Wrigley Field is everything I had hoped it would be. Walking around the outside of the stadium, I got the feeling I was entering hallowed ground. I looked up at all of the private seating on rooftops all around the outfield, and I thought to myself, “I’ll have a better seat than them,” although not by much.
I would suggest sitting in bleachers as a must-have experience for anyone making the pilgrimage to Wrigley Field. You are actually cut off from the rest of the ballpark, and the seats are not assigned, just general admission. The interactions between the fans and the players is what makes it worth it. Center field bleachers chanted “Litt-le Wi-lly” at Willy Taveras as he egged them on behind his back. As soon as Alfonso Soriano gunned down Tulowitzki trying to stretch a single into a double, he immediately turned to acknowledge the right field bleachers.
Mid-way through the game, some idiot in left field dumped his beer on Ryan Spilborghs of Colorado. This, apparently, is frowned upon by the bleacher community because everyone began booing and pointing, although I don’t believe that fan was actually kicked out, (I couldn’t see him being escorted away). Spilborghs continued to interact with the right field bleachers, probably a stupid move on his part. In the next inning, he tried to throw a warm-up ball to someone in right field, only to have that fan throw the ball back at him.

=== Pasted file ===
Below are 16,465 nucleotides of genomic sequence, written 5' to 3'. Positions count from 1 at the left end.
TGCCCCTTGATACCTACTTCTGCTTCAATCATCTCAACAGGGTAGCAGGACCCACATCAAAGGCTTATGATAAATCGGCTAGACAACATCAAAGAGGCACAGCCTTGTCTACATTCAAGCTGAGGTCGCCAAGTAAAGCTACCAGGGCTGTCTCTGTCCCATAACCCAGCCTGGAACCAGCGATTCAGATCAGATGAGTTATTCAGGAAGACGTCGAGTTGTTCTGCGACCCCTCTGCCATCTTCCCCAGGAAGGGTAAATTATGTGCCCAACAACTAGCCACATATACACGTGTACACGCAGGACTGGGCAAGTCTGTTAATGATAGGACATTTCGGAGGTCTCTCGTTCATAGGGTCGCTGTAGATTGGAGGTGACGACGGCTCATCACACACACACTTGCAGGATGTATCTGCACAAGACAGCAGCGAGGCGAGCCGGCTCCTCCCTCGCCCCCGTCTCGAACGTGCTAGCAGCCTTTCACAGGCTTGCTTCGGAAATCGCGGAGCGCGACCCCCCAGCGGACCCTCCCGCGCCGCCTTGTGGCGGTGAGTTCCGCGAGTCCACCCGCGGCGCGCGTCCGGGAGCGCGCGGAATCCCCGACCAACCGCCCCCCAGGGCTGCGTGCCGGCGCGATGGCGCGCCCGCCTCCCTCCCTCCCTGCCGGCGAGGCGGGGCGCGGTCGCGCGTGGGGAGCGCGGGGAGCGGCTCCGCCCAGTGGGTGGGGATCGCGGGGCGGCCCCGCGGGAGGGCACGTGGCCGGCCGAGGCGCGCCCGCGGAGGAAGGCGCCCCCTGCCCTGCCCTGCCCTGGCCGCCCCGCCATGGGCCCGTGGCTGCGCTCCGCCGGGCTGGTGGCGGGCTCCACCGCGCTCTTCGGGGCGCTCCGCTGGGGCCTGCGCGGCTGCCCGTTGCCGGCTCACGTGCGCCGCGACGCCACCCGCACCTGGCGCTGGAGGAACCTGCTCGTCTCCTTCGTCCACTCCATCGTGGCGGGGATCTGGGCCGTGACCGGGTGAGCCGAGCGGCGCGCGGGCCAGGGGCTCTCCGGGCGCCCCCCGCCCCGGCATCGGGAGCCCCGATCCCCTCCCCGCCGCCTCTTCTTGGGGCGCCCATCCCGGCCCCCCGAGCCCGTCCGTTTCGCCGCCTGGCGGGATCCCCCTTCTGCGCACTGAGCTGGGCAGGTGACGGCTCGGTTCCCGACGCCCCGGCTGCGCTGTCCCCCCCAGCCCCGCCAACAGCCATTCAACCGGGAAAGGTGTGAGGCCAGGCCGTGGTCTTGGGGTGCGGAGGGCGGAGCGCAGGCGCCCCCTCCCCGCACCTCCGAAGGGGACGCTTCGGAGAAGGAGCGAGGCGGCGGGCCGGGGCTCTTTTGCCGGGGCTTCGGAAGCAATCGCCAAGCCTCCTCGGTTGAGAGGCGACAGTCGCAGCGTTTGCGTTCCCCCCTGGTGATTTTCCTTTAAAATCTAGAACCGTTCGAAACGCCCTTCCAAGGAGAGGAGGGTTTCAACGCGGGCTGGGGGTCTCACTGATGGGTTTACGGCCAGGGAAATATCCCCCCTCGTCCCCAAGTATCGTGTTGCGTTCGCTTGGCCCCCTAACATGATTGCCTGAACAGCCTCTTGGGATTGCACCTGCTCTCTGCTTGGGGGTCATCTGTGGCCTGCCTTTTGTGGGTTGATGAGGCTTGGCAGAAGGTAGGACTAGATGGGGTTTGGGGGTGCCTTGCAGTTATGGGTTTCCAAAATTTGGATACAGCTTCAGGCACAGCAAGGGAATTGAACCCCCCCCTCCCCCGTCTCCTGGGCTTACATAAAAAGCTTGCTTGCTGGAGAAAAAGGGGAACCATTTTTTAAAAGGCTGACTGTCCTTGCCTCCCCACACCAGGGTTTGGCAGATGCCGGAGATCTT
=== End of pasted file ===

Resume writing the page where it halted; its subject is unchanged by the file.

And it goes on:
This leads me to the well-known Chicago tradition of throwing opposing teams home run balls back on the field. I witnessed this first-hand, after Jamey Carroll’s 6th inning homer. Here’s something that you don’t see on television, a ball boy goes and retrieves the homerun ball, and then tosses is up to some fan sitting behind the third base bullpen. So bleacher fans are really getting screwed out of this deal. They have to throw a potential souvenir back on the field, while some punk sitting closer to the action gets to take it home.